By Linda Williams, Forest Health Specialist, Woodruff, Linda.Williams@wisconsin.gov or 920-360-0665
It’s the time of year when we start to see scattered maple trees stripped of their bark. Squirrels cause this damage — which can be limited to a few small areas the size of a tennis ball or can extend to cover many feet of branches or the main stem.
The squirrels are going after the cambium layer, just under the bark, that tastes slightly sweet from the sap. Smooth bark is easier for squirrels to chew, so young trees or branches with thin bark are likelier to be stripped than those with older, furrowed bark.
At this time of year, the pale wood of the branches that have had the bark stripped off is nearly white; later in the season, this wood will darken or even turn black with sooty mold. This type of feeding can remove enough bark to girdle the branches or the main stem, causing the tree to die from that point to the end of the branch.
Branches that are not completely girdled will continue to grow, and callus tissue will begin to grow over the wounds. If branches are nearly girdled, they may leaf out this spring and then suddenly wilt and die as hot weather hits because the tree can’t deliver enough water to keep those leaves alive.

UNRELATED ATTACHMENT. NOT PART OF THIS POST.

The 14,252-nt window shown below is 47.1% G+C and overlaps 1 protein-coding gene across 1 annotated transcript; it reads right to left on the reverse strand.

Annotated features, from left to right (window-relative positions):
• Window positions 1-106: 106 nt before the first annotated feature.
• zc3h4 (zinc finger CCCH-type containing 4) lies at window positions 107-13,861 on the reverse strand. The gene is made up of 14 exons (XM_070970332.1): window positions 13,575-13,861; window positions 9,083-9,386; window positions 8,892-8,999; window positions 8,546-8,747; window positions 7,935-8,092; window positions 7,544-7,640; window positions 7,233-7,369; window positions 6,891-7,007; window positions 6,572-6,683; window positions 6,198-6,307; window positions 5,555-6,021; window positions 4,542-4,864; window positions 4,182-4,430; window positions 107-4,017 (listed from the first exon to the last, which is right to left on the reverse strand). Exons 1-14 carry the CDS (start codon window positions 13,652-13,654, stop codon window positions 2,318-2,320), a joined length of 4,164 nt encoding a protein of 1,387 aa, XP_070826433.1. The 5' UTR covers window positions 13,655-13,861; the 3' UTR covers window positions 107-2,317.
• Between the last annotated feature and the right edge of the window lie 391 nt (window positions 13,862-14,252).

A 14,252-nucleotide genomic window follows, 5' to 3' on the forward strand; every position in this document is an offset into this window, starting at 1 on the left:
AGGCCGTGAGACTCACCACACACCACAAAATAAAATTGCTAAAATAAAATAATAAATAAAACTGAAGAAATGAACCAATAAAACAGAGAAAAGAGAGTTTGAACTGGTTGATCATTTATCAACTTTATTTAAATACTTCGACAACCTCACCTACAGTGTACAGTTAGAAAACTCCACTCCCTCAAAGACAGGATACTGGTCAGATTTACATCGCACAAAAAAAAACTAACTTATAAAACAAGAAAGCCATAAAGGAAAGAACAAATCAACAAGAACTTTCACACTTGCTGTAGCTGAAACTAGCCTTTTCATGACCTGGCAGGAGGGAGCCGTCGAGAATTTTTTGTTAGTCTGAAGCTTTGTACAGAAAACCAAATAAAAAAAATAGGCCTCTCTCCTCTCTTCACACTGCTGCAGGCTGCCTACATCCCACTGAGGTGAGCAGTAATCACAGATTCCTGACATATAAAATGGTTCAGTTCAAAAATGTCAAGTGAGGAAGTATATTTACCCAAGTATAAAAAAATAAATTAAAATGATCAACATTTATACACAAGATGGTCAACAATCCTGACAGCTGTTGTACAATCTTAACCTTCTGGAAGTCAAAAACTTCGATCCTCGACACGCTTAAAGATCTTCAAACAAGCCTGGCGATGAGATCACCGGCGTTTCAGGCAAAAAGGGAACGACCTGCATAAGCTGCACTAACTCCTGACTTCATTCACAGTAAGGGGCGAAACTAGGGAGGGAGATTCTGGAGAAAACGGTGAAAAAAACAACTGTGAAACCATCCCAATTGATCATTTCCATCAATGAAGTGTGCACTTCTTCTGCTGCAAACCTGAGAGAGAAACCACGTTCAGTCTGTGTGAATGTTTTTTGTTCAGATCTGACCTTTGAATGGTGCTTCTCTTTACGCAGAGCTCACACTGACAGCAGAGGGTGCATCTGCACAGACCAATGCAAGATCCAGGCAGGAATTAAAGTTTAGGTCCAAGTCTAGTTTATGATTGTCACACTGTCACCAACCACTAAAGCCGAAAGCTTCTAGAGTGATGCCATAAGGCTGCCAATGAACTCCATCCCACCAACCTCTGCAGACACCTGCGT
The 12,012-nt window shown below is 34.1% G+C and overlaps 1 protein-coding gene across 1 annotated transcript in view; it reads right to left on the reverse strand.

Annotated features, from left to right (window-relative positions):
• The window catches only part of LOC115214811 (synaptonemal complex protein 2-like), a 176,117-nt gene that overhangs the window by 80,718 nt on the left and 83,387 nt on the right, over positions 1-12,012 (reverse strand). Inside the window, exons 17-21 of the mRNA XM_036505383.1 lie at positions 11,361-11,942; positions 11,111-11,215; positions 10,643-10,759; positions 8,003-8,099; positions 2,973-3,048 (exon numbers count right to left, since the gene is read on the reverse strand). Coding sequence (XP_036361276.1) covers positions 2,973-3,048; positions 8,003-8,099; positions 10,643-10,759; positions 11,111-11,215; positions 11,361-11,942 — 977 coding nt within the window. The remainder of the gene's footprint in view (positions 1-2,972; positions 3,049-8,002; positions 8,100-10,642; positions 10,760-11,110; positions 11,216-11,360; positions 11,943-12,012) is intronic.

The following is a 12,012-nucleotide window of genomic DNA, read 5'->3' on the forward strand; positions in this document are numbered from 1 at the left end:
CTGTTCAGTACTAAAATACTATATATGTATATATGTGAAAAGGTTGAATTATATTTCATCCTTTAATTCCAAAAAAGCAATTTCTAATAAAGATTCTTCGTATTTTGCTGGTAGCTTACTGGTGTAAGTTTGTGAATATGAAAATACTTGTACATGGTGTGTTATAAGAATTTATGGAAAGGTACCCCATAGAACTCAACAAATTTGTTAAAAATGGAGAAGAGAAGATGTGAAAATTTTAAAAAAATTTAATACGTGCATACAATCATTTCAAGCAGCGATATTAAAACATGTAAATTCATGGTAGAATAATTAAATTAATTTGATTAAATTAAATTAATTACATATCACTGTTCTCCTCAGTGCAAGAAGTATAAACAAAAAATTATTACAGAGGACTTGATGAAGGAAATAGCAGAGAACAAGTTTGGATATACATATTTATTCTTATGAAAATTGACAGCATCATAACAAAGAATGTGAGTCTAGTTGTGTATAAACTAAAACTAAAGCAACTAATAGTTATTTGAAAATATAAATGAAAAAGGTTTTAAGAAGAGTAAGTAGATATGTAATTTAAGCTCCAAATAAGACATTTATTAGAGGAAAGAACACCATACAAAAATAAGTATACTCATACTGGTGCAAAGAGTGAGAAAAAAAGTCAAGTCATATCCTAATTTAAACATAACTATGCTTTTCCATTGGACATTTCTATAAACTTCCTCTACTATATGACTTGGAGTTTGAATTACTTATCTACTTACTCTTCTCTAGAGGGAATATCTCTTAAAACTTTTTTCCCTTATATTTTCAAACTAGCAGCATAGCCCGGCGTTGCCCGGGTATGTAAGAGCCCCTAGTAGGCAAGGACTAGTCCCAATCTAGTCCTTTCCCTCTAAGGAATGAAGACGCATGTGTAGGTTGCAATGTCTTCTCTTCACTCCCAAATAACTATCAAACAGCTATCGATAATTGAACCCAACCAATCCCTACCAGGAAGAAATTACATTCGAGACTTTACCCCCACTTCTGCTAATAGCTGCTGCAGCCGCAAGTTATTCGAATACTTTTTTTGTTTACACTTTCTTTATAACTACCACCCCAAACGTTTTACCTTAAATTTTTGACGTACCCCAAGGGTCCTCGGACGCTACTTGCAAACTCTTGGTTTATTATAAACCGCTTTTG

Squirrels aren’t the only animals that will strip bark off portions of our trees. Porcupines will de-bark both hardwoods and conifers. If you’re trying to decide what animal caused the damage, look closely at the size of the tooth marks where the bark was scraped off the tree. The size of the tooth marks left in the wood is the key. For a gray squirrel, the incisor widths vary from 1.3-1.7 millimeters; for a porcupine, it’s nearly triple that, about 3.6-4.8 millimeters.
Rabbits can cause similar tree damage wherever they can reach, and with some areas of the state having up to 3 feet of snow on the ground at varying times this winter, rabbits may strip the bark from trees higher than you might expect.
Mice and voles can also chew off bark, but they often live under the snow in the winter and will girdle trees and shrubs near ground level.
The University of Wisconsin-Extension has a brochure about tree squirrels, including control options that can include protecting the trees or removing the squirrels.
If you have regional or site-specific questions on this issue, please contact your regional Forest Health Specialist.